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Clean and plentiful water provides the foundation for prosperous communities. We rely on clean water to survive, yet right now we are heading towards a water crisis. Changing climate patterns are threatening lakes and rivers, and key sources that we tap for drinking water are being overdrawn or tainted with pollution. NRDC experts are helping to secure safe and sufficient water for people and the environment by: Promoting water efficiency strategies to help decrease the amount of water wasted;Protecting our water from pollution by defending the Clean Water Act and advocating for solutions like green infrastructure;Helping prepare cities, counties and states for water-related challenges they will face as a result of climate change; andEnsuring that waterways have enough water to support vibrant aquatic ecosystems. Protecting Clean Water Dirty water is the world's biggest health risk, and continues to threaten both quality of life and public health in the United States.

Riverkeepers China to spend $330 billion to fight water pollution -paper Wellwood Reef Restoration in the Florida Keys Reef Restoration Projects Wellwood Reef Restoration Project On August 4, 1984, the M/V Wellwood, a 122-meter freighter ran aground on Molasses Reef within the Florida Keys National Marine Sanctuary. Due to complications with removal, the ship remained on the reef for 12 days. The total destruction from the grounding included 5,805 square meters of living corals and injury to 75,000 square meters of reef habitat. It was NOAA’s goal to restore physical relief back to the damaged site and encourage natural recovery. Learn more about our efforts to rebuild and restore Molasses Reef during the Wellwood Reef restoration project. Columbus Iselin Reef Restoration Project From July through September 1999, the restoration of one of America's most significant coastal barrier coral reefs dating back 4,000 years took place within the boundaries of NOAA's Florida Keys National Marine Sanctuary.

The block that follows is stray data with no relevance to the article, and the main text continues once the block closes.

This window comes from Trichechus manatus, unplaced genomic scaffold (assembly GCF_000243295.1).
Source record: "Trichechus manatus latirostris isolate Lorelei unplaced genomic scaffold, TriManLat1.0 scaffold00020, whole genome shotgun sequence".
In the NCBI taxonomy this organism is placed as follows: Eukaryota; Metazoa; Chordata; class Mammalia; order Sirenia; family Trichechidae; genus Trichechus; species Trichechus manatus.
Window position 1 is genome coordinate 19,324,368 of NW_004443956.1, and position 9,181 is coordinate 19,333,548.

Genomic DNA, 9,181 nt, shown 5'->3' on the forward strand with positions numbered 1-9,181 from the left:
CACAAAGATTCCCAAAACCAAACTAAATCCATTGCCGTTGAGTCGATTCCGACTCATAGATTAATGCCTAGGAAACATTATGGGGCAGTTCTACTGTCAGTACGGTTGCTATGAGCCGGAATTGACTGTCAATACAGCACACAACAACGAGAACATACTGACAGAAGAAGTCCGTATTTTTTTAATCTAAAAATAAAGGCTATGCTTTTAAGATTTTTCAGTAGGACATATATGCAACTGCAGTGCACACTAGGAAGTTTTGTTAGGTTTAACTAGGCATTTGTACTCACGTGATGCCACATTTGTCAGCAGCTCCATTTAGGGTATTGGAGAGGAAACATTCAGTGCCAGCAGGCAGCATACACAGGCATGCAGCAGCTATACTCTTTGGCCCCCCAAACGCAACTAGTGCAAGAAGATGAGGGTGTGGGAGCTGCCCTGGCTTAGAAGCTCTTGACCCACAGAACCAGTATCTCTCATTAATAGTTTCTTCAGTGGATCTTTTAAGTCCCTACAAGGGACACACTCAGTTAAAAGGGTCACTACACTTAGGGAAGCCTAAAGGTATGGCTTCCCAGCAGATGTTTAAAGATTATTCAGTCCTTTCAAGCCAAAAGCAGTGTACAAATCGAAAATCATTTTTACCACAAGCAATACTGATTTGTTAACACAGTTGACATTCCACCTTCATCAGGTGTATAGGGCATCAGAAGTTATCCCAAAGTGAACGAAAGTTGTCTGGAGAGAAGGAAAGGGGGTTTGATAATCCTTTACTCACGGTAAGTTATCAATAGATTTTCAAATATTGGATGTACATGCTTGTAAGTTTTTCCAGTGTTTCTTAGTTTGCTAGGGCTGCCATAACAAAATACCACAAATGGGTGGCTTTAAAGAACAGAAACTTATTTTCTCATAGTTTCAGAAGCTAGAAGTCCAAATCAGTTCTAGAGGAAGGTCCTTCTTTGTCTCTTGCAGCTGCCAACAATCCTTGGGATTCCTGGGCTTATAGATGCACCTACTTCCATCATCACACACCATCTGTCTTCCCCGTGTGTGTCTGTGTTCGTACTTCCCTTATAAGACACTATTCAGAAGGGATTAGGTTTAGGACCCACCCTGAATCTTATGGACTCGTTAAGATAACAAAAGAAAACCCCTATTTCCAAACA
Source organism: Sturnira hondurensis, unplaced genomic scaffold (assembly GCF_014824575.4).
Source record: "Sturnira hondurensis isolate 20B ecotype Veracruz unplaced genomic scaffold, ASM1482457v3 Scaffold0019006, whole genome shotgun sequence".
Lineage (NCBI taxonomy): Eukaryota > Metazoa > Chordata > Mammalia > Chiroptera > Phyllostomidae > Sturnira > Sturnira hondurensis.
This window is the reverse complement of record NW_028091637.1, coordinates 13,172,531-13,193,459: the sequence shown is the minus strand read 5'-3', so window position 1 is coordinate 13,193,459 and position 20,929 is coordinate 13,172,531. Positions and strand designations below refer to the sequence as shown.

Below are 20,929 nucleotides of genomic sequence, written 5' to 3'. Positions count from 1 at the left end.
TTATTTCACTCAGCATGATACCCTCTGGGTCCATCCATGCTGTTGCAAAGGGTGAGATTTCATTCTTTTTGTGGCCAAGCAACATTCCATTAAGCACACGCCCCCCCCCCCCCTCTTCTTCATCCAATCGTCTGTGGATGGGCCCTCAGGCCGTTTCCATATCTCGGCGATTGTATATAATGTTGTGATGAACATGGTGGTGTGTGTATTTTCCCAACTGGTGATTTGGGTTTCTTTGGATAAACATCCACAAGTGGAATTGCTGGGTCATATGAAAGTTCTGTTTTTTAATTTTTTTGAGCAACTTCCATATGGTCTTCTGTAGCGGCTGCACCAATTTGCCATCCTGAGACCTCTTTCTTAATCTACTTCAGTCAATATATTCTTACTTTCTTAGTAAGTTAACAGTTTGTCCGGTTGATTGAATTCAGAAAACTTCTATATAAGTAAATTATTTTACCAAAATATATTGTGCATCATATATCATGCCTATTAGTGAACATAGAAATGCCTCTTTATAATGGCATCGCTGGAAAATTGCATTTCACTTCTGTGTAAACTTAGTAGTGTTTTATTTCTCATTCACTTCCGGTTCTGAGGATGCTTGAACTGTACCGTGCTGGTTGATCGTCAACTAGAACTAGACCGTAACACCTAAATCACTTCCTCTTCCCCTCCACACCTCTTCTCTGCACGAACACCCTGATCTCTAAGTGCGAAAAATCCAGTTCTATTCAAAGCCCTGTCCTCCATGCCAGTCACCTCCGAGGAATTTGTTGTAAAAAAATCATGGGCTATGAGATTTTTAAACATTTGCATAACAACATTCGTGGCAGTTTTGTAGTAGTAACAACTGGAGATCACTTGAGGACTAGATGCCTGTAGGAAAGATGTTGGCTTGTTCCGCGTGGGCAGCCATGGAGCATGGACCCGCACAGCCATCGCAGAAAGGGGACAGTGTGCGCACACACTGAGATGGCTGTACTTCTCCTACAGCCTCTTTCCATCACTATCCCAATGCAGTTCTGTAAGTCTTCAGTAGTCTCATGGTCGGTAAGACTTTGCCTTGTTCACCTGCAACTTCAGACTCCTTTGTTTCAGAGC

National Geographic Freshwater 101: Pollution As technology improves, scientists are able to detect more pollutants, and at smaller concentrations, in Earth’s freshwater bodies. Containing traces of contaminants ranging from birth control pills and sunscreen to pesticides and petroleum, our planet's lakes, rivers, streams, and groundwater are often a chemical cocktail. Beyond synthetic pollution, freshwater is also the end point for biological waste, in the form of human sewage, animal excrement, and rainwater runoff flavored by nutrient-rich fertilizers from yards and farms. In the developed world, regulation has restricted industry and agricultural operations from pouring pollutants into lakes, streams, and rivers. Fast Facts In developing countries, 70 percent of industrial wastes are dumped untreated into waters, polluting the usable water supply.

Home - World Water Day WHO/UNICEF's Joint Monitoring Programme for Water Supply and Sanitation has recently relaunched its website that bene... Ahead of the 2014 Spring Meetings of the International Monetary Fund and World Bank Group, the third biennial Coordination can assist countries take great steps forward when managed effectively to support the development of nat... Cambodian shoe factory collapse kills 2, injures 7 PHNOM PENH, Cambodia (AP) — The ceiling of a Cambodian factory that makes Asics sneakers collapsed on workers early Thursday, killing two people and injuring seven, in the latest accident spotlighting the often lethal safety conditions faced by those toiling in the global garment industry. About 50 workers were inside a workroom of the factory south of Phnom Penh when the ceiling caved in, said police officer Khem Pannara. He said heavy iron equipment stored on a mezzanine above them appeared to have caused the collapse. Two bodies were pulled from the wreckage and seven people were injured, he said. Rescuers picked through rubble for several hours and after clearing the site said that nobody else was trapped inside. At a clinic where she was being treated for her injuries, worker Kong Thary cried on the telephone as she recounted the collapse. "We were working normally and suddenly several pieces of brick and iron started falling on us," the 25-year-old said. The U.N.'